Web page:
created before installing the System Key hotfix (that is, using the "pre- hotfix" repair disk) you also MUST repair the SYSTEM and SAM registry. If you do not repair the registry, the system files and registry format will not match. You will get an error (error number C00000DF) when you attempt to log on. When the registry and system files are mismatched, the recovery procedure is to repair matching system and registry files. Either repair the registry hives from the same "pre-hotfix" repair disk, or use the "hotfix - Before Encryption" repair disk, which has a registry format that matches the System Key hotfix system files.

regards myrti

Edited by myrti, 04 October 2012 - 01:17 PM.

Allan 04 Oct 2012

Not in this case. This was a scammer trying to get money out of the user. The password was put on and they will want money to remove it.

Actually it is, I've seen a number of those scams and they've all been adding the password by enabling the hive encryption, which will prompt for an additional password that you don't know.

Okay - my apologies

Sarah_Anderson 04 Oct 2012

Wow, a SysKey password. What a sneaky trick!

I think I've only ever seen about half a dozen computers with SysKey passwords in my whole life. Outside of the computer tech community, very few people seem to know that the SysKey utility even exists.

I have a boot disk which can automatically remove SysKey passwords. But it's not a free program, so I don't think the rules of this forum would allow me to upload it for you to use. (Copyright regulations and whatnot.)

So I think your best bet is to follow myrti's advice and manually restore the SAM hive (and maybe also the other hives) from a recent restore point snapshot folder with a Linux or BartPE boot disk.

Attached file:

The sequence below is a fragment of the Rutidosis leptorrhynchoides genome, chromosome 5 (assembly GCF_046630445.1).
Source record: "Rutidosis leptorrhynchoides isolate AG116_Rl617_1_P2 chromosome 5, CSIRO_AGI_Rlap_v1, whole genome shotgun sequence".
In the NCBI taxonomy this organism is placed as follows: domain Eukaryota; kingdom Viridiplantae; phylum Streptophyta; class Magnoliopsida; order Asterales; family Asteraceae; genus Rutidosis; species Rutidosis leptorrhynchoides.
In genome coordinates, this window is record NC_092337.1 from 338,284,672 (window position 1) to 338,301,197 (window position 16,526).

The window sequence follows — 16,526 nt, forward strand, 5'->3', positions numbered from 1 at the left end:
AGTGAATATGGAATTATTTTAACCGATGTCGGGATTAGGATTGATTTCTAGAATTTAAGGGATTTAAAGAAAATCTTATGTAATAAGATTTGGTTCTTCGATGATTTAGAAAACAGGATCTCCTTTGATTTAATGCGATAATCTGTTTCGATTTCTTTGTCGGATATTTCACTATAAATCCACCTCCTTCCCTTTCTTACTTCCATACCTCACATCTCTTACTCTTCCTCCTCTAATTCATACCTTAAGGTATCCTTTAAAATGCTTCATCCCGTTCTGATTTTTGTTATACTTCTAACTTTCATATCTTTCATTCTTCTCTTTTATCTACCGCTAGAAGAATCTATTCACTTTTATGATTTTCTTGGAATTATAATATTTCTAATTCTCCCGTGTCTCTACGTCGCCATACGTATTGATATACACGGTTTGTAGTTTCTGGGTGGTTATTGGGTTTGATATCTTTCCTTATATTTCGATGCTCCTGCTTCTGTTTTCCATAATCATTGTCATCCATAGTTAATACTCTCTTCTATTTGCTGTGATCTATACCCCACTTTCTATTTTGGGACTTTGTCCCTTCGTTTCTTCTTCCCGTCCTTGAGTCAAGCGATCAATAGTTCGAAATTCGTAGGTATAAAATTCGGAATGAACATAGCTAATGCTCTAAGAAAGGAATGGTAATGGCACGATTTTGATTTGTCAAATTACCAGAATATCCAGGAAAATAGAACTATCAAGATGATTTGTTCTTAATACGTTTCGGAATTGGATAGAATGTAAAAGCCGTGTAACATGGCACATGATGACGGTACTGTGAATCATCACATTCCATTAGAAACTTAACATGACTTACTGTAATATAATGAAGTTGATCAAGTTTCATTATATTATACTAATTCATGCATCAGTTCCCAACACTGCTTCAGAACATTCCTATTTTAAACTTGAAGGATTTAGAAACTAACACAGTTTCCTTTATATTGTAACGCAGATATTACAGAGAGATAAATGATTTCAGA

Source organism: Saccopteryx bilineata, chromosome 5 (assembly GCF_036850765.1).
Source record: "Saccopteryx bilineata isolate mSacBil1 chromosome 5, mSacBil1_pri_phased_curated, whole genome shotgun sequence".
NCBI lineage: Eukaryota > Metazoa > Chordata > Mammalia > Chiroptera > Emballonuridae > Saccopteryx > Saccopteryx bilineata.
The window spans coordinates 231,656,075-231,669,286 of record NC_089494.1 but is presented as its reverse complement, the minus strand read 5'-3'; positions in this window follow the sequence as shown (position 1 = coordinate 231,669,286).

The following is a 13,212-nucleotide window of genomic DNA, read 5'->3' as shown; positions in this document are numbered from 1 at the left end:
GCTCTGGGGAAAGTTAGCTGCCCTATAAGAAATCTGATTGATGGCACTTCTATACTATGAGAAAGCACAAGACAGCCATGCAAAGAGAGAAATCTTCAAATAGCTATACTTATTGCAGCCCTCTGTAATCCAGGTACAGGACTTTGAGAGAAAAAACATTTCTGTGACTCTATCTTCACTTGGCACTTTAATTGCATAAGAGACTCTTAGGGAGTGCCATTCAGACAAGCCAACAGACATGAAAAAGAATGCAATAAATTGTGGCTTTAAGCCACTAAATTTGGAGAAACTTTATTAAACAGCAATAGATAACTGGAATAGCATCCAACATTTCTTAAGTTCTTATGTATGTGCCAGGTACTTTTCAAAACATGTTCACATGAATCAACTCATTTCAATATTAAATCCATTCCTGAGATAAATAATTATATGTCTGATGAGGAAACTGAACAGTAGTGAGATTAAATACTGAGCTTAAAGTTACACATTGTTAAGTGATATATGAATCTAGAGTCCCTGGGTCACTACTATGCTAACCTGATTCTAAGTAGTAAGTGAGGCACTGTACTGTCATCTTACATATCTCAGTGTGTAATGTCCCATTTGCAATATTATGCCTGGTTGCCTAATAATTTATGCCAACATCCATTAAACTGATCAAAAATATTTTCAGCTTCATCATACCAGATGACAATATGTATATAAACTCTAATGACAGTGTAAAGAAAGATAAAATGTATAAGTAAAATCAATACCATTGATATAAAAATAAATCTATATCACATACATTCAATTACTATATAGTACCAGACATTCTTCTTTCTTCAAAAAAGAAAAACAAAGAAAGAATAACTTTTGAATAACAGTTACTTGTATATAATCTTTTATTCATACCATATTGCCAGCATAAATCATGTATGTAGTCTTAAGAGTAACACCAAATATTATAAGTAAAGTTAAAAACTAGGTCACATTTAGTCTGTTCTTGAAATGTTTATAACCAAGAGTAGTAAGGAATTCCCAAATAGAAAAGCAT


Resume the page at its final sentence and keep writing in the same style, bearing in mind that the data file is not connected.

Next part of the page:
Good luck.

eric512 08 Dec 2012

Wow, a SysKey password. What a sneaky trick!

I think I've only ever seen about half a dozen computers with SysKey passwords in my whole life. Outside of the computer tech community, very few people seem to know that the SysKey utility even exists.

I have a boot disk which can automatically remove SysKey passwords. But it's not a free program, so I don't think the rules of this forum would allow me to upload it for you to use. (Copyright regulations and whatnot.)

So I think your best bet is to follow myrti's advice and manually restore the SAM hive (and maybe also the other hives) from a recent restore point snapshot folder with a Linux or BartPE boot disk.

Good luck.

Hey Sarah - what paid program is that to remove the Syskey password? I'm playing with a VMware image of a system that was hacked by a telephone scam and the Syskey password was enabled. I'd love to be able to uncover the password for my own education. I've tried some trialware Syskey password tools, but none of them work.

I ultimately had to do a complete fresh install of XP for this user to get their machine back up and running. Luckily the install did preserve the My Documents and other files for the user. The hacker did not turn on the file level encryption.

Edited by eric512, 08 December 2012 - 04:32 PM.

ds_jon 27 Mar 2013

ds_jon 27 Mar 2013

I know this thread is a little old, but mary_anderson, was wondering if you could tell me the name of the purchased program you have to remove the syskey password. in the same situation here with a customer that fell for this scam.  I run a computer repair shop and mostly likely would be able to supply my customers with a better service if I were able to reset vs. reload.

hamluis 27 Mar 2013

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Category: Forex